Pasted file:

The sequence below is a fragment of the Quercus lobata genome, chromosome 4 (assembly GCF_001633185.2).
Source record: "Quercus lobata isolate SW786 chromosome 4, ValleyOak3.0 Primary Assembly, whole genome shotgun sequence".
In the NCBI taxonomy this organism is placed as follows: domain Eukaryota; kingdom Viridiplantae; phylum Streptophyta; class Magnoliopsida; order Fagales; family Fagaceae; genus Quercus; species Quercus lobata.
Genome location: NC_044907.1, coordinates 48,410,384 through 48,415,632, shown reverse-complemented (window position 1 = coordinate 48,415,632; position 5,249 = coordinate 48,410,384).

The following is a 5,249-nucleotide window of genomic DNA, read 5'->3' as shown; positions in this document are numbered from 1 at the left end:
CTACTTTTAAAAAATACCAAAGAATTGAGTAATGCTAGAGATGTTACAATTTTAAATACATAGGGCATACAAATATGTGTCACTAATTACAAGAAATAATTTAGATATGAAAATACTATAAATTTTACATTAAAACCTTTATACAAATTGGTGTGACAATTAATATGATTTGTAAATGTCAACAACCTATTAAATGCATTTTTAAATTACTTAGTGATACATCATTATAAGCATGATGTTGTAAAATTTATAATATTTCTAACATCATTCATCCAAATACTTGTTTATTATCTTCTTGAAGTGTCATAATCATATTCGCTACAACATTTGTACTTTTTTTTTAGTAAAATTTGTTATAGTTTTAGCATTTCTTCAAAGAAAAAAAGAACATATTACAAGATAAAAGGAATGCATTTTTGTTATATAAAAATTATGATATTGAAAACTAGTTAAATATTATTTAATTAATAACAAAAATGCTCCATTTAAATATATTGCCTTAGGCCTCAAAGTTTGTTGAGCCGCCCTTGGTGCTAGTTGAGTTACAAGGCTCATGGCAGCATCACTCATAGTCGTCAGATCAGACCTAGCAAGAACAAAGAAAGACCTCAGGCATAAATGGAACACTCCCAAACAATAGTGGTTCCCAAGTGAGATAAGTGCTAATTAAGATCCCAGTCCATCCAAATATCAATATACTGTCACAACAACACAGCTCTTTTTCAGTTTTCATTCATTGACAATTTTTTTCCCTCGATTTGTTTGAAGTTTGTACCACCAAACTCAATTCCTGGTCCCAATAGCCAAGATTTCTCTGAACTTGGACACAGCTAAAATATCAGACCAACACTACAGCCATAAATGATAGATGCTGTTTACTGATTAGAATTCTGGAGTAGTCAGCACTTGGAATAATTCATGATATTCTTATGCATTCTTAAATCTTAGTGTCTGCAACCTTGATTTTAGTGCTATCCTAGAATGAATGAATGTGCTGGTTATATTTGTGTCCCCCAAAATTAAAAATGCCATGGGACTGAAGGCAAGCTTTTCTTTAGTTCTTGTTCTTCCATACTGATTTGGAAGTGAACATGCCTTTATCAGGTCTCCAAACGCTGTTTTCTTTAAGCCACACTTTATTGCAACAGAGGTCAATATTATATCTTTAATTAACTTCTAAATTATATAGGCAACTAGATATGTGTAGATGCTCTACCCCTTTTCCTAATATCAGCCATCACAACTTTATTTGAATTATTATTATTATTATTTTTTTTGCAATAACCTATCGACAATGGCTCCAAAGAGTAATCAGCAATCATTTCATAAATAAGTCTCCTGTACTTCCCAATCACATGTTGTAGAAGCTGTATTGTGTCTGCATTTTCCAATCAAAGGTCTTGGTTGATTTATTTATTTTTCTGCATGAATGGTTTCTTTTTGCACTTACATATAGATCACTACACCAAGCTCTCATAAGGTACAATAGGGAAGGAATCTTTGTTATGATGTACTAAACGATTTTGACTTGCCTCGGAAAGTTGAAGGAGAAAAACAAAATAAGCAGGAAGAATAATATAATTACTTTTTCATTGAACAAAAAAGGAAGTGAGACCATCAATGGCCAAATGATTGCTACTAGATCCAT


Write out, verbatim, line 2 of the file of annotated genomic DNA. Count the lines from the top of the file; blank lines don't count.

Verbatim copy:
Source record: "Quercus lobata isolate SW786 chromosome 4, ValleyOak3.0 Primary Assembly, whole genome shotgun sequence".